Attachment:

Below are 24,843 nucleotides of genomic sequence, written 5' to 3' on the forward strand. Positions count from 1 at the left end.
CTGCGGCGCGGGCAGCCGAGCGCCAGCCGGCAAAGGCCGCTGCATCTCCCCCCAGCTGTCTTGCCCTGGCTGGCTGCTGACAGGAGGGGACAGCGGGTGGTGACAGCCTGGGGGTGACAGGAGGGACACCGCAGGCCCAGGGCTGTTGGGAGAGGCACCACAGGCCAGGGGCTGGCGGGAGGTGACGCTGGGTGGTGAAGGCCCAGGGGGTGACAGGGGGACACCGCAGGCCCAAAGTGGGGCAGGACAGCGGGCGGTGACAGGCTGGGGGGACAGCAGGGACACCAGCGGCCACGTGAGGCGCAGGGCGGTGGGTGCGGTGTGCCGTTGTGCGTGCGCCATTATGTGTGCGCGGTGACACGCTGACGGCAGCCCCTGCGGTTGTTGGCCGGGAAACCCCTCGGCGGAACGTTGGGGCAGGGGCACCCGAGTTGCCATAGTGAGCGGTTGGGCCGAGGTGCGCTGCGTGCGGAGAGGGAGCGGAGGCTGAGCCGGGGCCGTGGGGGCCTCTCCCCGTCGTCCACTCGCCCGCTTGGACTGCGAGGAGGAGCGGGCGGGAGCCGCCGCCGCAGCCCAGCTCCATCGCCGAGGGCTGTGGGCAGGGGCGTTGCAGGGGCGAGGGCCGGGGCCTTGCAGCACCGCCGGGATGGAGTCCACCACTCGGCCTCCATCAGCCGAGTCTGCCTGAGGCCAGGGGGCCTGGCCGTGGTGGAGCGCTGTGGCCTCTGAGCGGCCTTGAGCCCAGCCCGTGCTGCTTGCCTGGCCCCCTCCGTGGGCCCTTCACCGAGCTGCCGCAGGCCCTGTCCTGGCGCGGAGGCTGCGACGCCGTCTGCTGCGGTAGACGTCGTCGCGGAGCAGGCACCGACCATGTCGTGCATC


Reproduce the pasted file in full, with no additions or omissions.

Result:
Below are 24,843 nucleotides of genomic sequence, written 5' to 3' on the forward strand. Positions count from 1 at the left end.
CTGCGGCGCGGGCAGCCGAGCGCCAGCCGGCAAAGGCCGCTGCATCTCCCCCCAGCTGTCTTGCCCTGGCTGGCTGCTGACAGGAGGGGACAGCGGGTGGTGACAGCCTGGGGGTGACAGGAGGGACACCGCAGGCCCAGGGCTGTTGGGAGAGGCACCACAGGCCAGGGGCTGGCGGGAGGTGACGCTGGGTGGTGAAGGCCCAGGGGGTGACAGGGGGACACCGCAGGCCCAAAGTGGGGCAGGACAGCGGGCGGTGACAGGCTGGGGGGACAGCAGGGACACCAGCGGCCACGTGAGGCGCAGGGCGGTGGGTGCGGTGTGCCGTTGTGCGTGCGCCATTATGTGTGCGCGGTGACACGCTGACGGCAGCCCCTGCGGTTGTTGGCCGGGAAACCCCTCGGCGGAACGTTGGGGCAGGGGCACCCGAGTTGCCATAGTGAGCGGTTGGGCCGAGGTGCGCTGCGTGCGGAGAGGGAGCGGAGGCTGAGCCGGGGCCGTGGGGGCCTCTCCCCGTCGTCCACTCGCCCGCTTGGACTGCGAGGAGGAGCGGGCGGGAGCCGCCGCCGCAGCCCAGCTCCATCGCCGAGGGCTGTGGGCAGGGGCGTTGCAGGGGCGAGGGCCGGGGCCTTGCAGCACCGCCGGGATGGAGTCCACCACTCGGCCTCCATCAGCCGAGTCTGCCTGAGGCCAGGGGGCCTGGCCGTGGTGGAGCGCTGTGGCCTCTGAGCGGCCTTGAGCCCAGCCCGTGCTGCTTGCCTGGCCCCCTCCGTGGGCCCTTCACCGAGCTGCCGCAGGCCCTGTCCTGGCGCGGAGGCTGCGACGCCGTCTGCTGCGGTAGACGTCGTCGCGGAGCAGGCACCGACCATGTCGTGCATC